An article in the Janurary 1910 edition of Philadelphia Suburban Life highlights The Haverford School. The suburban school was highly prestigious for wealthy patrons of both the city and suburbs of the time, and was especially desirable in that “the quiet of the country was more conducive to study” and therefore appealed to parents. The school offered many “open air advantages” to “hardy youth.”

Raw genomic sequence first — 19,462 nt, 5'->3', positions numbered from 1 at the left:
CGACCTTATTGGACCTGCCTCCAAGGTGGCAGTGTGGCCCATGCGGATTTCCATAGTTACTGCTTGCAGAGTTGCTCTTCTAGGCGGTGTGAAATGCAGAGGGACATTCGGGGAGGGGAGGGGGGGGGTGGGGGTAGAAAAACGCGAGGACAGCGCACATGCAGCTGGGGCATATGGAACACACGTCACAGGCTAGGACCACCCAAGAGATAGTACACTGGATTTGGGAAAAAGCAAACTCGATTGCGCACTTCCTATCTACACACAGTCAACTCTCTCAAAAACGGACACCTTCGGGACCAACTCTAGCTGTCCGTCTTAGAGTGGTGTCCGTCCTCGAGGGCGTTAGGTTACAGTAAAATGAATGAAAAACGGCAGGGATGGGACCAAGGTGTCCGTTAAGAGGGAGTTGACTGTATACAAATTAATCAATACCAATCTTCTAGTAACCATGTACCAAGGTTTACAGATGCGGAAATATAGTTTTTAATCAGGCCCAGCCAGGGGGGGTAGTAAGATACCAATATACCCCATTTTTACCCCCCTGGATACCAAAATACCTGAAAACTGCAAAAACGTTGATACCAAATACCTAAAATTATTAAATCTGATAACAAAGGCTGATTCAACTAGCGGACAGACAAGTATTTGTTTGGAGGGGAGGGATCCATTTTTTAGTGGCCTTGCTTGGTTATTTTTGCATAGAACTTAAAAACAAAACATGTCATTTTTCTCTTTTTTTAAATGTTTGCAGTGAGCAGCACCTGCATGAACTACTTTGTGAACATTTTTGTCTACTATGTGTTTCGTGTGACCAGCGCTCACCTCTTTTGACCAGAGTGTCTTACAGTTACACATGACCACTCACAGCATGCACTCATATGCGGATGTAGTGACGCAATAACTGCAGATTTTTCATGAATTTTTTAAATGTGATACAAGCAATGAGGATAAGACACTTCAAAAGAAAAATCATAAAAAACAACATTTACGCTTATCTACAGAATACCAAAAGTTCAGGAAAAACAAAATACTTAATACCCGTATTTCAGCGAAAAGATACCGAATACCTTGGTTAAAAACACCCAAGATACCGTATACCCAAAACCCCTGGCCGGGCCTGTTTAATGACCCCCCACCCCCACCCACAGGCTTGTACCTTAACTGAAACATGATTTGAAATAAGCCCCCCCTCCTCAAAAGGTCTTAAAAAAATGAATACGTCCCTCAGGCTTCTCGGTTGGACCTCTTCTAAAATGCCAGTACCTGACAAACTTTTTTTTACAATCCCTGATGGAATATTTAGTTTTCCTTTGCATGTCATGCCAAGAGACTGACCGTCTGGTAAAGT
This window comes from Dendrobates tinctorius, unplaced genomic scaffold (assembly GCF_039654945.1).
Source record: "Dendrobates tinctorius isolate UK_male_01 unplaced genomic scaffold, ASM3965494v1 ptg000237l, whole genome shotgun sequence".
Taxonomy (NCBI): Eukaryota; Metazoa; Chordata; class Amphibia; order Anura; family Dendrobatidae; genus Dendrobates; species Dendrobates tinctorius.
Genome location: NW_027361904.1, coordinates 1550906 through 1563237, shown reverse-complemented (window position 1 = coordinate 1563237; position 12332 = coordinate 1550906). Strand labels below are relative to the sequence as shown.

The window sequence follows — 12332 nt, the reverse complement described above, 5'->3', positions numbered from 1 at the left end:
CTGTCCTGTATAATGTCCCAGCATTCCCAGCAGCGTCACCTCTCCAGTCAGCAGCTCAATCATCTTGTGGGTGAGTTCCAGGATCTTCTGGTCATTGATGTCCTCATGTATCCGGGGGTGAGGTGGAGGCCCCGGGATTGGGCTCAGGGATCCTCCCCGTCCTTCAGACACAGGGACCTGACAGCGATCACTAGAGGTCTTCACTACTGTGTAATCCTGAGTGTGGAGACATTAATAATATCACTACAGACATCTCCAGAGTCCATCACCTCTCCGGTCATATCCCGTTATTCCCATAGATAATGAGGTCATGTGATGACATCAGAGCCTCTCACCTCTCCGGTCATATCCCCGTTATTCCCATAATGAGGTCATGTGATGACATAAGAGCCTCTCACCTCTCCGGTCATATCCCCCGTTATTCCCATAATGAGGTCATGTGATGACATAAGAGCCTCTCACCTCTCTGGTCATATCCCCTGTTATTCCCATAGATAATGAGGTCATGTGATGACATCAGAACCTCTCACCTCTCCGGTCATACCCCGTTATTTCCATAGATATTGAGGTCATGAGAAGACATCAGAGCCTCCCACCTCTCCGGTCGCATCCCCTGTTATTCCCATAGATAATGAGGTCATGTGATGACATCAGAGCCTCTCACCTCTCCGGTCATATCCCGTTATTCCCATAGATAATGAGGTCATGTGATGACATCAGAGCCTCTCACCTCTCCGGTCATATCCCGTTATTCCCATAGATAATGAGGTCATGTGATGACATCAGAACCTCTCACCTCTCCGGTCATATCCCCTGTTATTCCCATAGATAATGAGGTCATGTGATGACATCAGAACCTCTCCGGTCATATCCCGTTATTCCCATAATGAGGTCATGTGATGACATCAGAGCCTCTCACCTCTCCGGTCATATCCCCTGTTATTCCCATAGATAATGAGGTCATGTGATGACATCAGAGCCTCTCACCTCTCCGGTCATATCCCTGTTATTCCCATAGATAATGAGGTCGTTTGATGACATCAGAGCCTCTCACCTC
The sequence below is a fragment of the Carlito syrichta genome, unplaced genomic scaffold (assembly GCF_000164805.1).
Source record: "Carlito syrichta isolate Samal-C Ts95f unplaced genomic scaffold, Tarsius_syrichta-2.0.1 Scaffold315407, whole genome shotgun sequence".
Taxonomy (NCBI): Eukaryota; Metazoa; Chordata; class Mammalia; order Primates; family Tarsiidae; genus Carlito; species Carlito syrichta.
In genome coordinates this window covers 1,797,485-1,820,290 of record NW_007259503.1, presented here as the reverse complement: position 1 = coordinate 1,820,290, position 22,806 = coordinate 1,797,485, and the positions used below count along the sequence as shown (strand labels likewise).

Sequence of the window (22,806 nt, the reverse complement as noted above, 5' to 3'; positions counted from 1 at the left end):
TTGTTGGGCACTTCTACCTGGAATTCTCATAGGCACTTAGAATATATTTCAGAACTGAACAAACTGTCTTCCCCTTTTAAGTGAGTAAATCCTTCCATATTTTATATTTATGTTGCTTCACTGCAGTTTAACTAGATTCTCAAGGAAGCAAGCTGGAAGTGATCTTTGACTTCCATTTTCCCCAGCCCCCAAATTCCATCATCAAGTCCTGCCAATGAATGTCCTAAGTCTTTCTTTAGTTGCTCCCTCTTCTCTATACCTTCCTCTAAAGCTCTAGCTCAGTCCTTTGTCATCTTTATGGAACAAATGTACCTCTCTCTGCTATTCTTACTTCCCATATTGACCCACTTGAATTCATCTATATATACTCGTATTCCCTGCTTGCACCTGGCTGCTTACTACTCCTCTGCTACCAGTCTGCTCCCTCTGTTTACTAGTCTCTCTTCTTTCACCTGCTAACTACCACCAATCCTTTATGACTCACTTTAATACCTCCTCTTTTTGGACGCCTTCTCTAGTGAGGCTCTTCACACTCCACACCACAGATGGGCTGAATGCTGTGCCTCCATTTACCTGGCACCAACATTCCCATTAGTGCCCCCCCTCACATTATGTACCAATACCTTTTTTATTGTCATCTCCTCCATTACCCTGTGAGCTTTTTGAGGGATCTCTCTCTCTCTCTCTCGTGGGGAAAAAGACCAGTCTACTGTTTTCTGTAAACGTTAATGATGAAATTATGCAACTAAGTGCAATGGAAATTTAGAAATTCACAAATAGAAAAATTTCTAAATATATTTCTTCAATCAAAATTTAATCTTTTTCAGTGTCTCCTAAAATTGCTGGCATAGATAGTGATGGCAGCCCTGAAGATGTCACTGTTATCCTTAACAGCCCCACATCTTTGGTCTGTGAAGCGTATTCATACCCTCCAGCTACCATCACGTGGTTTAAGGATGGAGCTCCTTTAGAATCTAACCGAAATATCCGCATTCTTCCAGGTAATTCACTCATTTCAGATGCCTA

conveyed the principles the school represented.
They are described as buildings of “imposing character,”
the finest new and modern amenities, and attractive as the surrounding
neighborhoods. The school’s grouping of
“massive stone buildings” forms an assortment of structures that “adds
to the complete life of suburban residential community.”